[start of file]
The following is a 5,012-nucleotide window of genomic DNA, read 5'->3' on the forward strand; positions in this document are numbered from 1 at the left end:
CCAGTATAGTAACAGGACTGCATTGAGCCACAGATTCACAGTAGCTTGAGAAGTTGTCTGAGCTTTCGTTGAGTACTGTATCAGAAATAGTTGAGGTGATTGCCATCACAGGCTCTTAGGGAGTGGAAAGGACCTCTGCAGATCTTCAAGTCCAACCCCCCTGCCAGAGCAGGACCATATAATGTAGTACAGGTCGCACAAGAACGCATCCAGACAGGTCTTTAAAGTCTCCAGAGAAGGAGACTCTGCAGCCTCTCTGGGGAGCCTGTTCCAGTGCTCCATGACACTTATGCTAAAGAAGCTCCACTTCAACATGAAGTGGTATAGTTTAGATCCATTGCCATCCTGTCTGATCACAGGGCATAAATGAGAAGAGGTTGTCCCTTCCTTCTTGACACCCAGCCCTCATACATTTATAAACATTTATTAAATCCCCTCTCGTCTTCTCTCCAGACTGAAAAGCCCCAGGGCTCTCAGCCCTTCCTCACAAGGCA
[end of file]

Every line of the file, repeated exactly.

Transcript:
The following is a 5,012-nucleotide window of genomic DNA, read 5'->3' on the forward strand; positions in this document are numbered from 1 at the left end:
CCAGTATAGTAACAGGACTGCATTGAGCCACAGATTCACAGTAGCTTGAGAAGTTGTCTGAGCTTTCGTTGAGTACTGTATCAGAAATAGTTGAGGTGATTGCCATCACAGGCTCTTAGGGAGTGGAAAGGACCTCTGCAGATCTTCAAGTCCAACCCCCCTGCCAGAGCAGGACCATATAATGTAGTACAGGTCGCACAAGAACGCATCCAGACAGGTCTTTAAAGTCTCCAGAGAAGGAGACTCTGCAGCCTCTCTGGGGAGCCTGTTCCAGTGCTCCATGACACTTATGCTAAAGAAGCTCCACTTCAACATGAAGTGGTATAGTTTAGATCCATTGCCATCCTGTCTGATCACAGGGCATAAATGAGAAGAGGTTGTCCCTTCCTTCTTGACACCCAGCCCTCATACATTTATAAACATTTATTAAATCCCCTCTCGTCTTCTCTCCAGACTGAAAAGCCCCAGGGCTCTCAGCCCTTCCTCACAAGGCA